Dr. Bernard Powers is the founding director of the College of Charleston’s Center for the Study of Slavery in Charleston and a professor emeritus of history at the university. He’s an expert on African American history and culture and the role of slavery in American history.
Charleston — the city where the civil war started and where 40% of all enslaved Africans brought to the United States entered the country — has long been a center of African American history and culture. And like many American cities, it also has public Confederate monuments and statues of historical figures who supported slavery and advocated white supremacy.
As of last week, the city has one less monument. The statue of vice president and slavery advocate John C. Calhoun in Marion Square — located just a block from Mother Emanuel AME, the site of the 2015 terrorist attack by white supremacist Dylan Roof — was removed on June 24 after a unanimous city council vote.
Dennis Smith is an Associate Professor of History at the University of Nebraska at Omaha, where he primarily teaches Native American History. His research focuses on the cultures of Assiniboine and Sioux Plains Tribes as well as the salmon traditions of Pacific Northwest Native American and British Columbia First Nations tribes. His most extensive research has been on the oral traditions of the Dakota and Assiniboine tribes. He is of Assiniboine descent.
Smith is currently in the process of publishing a book consisting of a series of historical essays with a focus on the cultures of Dakota and Assiniboine tribal leaders, to be published in May 2018. The essays are intended to place their experiences in a modern context, specifically as it relates to current developments at Standing Rock. His goal, he says, is to advance the knowledge and teaching of Native American history in both society and Higher Education.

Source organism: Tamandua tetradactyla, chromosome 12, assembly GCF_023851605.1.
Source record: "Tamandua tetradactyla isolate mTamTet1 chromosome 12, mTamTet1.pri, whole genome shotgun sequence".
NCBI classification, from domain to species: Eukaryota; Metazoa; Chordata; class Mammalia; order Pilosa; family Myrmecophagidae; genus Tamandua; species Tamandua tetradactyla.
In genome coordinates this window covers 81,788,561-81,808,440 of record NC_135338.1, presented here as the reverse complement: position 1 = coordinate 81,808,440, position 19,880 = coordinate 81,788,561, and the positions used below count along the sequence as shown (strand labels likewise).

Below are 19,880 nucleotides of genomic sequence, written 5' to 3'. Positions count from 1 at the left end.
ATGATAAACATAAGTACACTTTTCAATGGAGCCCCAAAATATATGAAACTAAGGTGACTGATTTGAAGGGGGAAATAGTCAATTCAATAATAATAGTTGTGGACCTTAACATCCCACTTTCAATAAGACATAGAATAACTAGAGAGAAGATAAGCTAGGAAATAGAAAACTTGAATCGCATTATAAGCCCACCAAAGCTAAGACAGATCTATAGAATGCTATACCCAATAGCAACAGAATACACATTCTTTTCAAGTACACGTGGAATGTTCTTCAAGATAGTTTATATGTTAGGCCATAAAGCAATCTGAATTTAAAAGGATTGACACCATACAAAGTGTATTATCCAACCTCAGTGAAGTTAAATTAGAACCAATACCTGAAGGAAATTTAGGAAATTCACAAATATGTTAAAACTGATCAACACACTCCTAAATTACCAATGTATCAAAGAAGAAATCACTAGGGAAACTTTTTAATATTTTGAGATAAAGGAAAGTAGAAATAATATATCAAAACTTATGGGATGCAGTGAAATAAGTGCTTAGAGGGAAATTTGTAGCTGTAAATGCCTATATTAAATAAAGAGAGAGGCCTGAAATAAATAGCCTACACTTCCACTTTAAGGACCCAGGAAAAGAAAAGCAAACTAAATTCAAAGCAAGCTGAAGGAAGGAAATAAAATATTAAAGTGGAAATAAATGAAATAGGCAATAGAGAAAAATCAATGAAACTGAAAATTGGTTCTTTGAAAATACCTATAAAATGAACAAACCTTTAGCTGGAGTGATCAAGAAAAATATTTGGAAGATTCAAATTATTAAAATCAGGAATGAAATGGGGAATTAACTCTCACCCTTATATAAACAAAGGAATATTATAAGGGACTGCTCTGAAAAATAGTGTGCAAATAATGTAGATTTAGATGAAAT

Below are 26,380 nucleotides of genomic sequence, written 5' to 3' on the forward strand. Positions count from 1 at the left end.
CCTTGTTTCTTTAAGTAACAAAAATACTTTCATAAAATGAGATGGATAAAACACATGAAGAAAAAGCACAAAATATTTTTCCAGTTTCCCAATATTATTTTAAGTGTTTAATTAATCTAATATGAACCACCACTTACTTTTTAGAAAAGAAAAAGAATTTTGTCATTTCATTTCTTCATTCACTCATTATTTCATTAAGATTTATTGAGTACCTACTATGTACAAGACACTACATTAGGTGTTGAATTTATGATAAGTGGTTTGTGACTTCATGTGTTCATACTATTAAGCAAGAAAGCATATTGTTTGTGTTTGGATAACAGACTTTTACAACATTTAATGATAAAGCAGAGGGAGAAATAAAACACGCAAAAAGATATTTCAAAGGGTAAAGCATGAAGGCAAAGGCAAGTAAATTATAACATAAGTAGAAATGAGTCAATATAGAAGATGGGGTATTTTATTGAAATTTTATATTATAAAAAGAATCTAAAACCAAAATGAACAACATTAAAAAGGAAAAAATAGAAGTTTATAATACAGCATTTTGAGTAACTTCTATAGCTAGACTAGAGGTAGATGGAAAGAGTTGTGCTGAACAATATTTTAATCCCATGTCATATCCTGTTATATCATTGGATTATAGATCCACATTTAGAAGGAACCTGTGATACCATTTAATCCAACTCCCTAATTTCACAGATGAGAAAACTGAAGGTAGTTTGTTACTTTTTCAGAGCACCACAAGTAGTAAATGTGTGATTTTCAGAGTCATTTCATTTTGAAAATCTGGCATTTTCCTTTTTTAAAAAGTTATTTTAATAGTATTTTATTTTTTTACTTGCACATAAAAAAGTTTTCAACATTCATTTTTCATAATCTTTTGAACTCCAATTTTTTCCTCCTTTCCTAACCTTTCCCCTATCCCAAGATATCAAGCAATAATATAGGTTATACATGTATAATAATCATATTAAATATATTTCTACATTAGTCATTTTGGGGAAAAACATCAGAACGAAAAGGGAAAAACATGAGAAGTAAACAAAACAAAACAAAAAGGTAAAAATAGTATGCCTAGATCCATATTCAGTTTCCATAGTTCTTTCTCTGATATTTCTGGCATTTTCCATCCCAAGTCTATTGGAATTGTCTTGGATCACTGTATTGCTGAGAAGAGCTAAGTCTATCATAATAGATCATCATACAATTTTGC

Associate Professor of History, University of Nebraska at Omaha
Location: Omaha, Nebraska
Areas of Expertise: Native American History, American History, Native American Oral Traditions, Standing Rock, Assiniboine Tribe, Dakota Tribe, Higher Education
Leah Wright Rigueur is an Assistant Professor of Public Policy at the Harvard Kennedy School of Government in Cambridge, Massachusetts. She is an expert on race and politics, modern African American history, U.S. political and social history, and riots, backlash and campus unrest. Rigueur has explored the dynamics of black Republican activists, officials and politicians as it relates to civil rights and conservatism in her latest book The Loneliness of the Black Republican: Pragmatic Politics and the Pursuit of Power. She has been featured on various news outlets including NPR’s All Things Considered.
Assistant Professor of Public Policy at the Harvard Kennedy School of Government
Areas of expertise: Race and Politics, Modern African American History, U.S. Political and Social History, and Riots, Backlash and Campus Unrest
Chair of the Department of Afroamerican and African Studies, Elsa Barkley Brown Collegiate Professor and Professor of History, American Culture, Native American Studies and Women’s Studies at University of Michigan
Areas ofExpertise: History, American History, Native American Issues, African American Studies, Interrelationship Between Native Americans and African Americans, Women’s Issues
Mae Ngai(nye) is a professor of history and Asian American studies at Columbia University. According to her bio, she was previously “a labor-union organizer and educator in New York City, working for District 65-UAW and the Consortium for Worker Education.” She has written about immigration for organizations such as The New York Times, The Nation, and the Boston Review.